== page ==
Wednesday, January 7, 2015

Open-Ended Materials in the Classroom

Our Tumbleweed classroom is filled with many materials of various textures, colors, weights, and forms.  Train tracks, silks, wooden animals, books, and puzzles are well loved and returned to often.  Currently, our collections of various small parts receive the most attention: silver bells, round magnets, birch pieces, pom poms, seashells, chain links, and tiny mirrors are explored first thing in the morning and all throughout the day.  These open-ended materials prove to be incredibly versatile, as the children use them in any number of ways. 

Loading bells into the dump truck.

Small parts are used often in imaginary play, bells and pom poms becoming soups and cakes, and birch pieces standing in for cookies and sandwiches.  Seashells are used as bottles to feed cloth babies and beaded necklaces as backpacks for going on trips.  The children are constantly surprising me with their creative thinking, as ordinary objects become stand-ins for anything on their minds: self-care/caring for others, things that are “too crazy” (i.e. wouldn’t happen in reality), caring for the environment (e.g. wiping up spilled cake), things that adults do (e.g. make coffee, go to meetings), home/school routines (e.g. cooking food, going to sleep),  and exciting events (e.g. riding trains, going to the zoo).  Because open-ended materials suggest no “right” way of use, they have the potential to be incorporated into endless imaginary scenarios.  Coupled with the children's ever-expanding use of language, they become symbolic props for complex, abstract thought.

Using a necklace as a bandaid for an injured dragon.

Stirring bells to make soup.

Of course, the properties of the materials themselves offer plenty of opportunities for engaging play, as well.  Magnets are often combined with the metal bells and chain links for an exploration of magnetism.  Bells are collected in a small pail or purse and shaken, appreciated for the sound they make.  The extreme lightness of tiny pom poms makes them a fascinating candidate for dropping, throwing, kicking, and pressing against other surfaces.  Any combination of these materials might be used for filling a bowl or basket to the very brim, in an effort to see just how much will fit and what happens when the contents are transferred to another container (of equal or different size).  More recently, the children have shown interest in counting with the bells and birch pieces, the beginnings of understanding numbers as representative of physical quantities.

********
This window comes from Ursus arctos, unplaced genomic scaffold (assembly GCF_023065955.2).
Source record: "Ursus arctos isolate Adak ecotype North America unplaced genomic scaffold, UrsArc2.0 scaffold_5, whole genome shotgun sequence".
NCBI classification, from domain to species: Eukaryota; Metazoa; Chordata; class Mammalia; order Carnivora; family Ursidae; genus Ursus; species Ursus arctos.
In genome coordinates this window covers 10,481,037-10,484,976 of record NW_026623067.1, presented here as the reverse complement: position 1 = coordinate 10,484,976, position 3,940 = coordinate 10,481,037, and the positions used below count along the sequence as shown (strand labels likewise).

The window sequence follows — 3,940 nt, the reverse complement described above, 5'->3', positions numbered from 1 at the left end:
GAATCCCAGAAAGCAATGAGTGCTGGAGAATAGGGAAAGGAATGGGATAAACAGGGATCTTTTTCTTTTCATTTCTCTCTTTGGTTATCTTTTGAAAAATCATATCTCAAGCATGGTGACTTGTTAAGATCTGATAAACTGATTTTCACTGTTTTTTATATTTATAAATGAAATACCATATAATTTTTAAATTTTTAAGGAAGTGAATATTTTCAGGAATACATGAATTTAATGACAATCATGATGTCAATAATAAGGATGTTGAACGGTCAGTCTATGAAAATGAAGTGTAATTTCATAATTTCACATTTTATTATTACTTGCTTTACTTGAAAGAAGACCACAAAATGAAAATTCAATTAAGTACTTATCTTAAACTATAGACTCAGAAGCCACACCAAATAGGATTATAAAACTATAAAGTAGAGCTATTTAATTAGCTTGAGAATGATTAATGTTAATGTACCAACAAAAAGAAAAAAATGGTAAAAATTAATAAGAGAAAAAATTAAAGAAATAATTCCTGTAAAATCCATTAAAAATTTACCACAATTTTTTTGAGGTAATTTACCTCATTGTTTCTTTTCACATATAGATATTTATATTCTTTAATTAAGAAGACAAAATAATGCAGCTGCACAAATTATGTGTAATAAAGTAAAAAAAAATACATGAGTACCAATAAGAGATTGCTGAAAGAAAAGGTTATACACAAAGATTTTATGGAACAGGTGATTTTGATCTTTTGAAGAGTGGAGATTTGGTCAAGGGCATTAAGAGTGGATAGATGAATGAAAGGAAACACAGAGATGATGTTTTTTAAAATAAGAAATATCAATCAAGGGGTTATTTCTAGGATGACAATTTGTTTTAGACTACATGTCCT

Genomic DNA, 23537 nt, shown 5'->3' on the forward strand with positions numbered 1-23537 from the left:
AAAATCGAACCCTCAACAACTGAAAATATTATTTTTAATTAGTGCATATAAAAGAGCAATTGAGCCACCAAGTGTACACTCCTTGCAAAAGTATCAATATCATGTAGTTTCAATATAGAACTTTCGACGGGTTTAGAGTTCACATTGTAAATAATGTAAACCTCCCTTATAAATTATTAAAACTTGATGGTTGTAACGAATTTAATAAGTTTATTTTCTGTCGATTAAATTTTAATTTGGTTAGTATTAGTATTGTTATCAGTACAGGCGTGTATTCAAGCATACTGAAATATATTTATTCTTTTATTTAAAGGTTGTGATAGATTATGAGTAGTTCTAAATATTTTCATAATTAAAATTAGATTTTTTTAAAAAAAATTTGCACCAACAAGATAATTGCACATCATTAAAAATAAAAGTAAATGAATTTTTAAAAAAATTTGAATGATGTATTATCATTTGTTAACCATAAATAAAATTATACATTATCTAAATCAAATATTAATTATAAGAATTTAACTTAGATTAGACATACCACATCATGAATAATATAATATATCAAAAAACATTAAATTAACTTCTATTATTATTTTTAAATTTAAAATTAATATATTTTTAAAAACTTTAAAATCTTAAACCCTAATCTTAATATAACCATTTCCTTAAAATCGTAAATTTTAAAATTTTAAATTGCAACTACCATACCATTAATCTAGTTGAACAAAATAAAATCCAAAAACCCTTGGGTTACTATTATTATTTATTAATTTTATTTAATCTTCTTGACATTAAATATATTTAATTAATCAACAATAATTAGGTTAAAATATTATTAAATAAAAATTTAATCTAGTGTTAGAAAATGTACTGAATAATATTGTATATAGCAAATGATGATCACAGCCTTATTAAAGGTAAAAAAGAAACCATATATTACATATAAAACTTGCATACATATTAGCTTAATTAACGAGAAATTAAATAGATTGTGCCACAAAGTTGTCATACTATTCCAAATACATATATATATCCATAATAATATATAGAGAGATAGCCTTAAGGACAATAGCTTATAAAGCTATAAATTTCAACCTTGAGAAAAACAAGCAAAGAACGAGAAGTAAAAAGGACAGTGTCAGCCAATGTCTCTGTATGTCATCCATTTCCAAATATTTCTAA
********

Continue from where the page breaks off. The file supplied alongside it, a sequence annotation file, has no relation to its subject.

Watching the children exchange ideas relevant to their current processing and experiment with materials in new ways is such an exciting aspect of my time with them in the classroom.  The self-guided work of the children is astounding in its complexity as they transform ordinary materials into opportunities for making mental connections about their world, both scientific and social in nature.  As always, there is much to be learned from observing their play, particularly with open-ended and inspiring materials!

1 comment:

  1. This almost makes me want to have another daughter to let you raise her on up.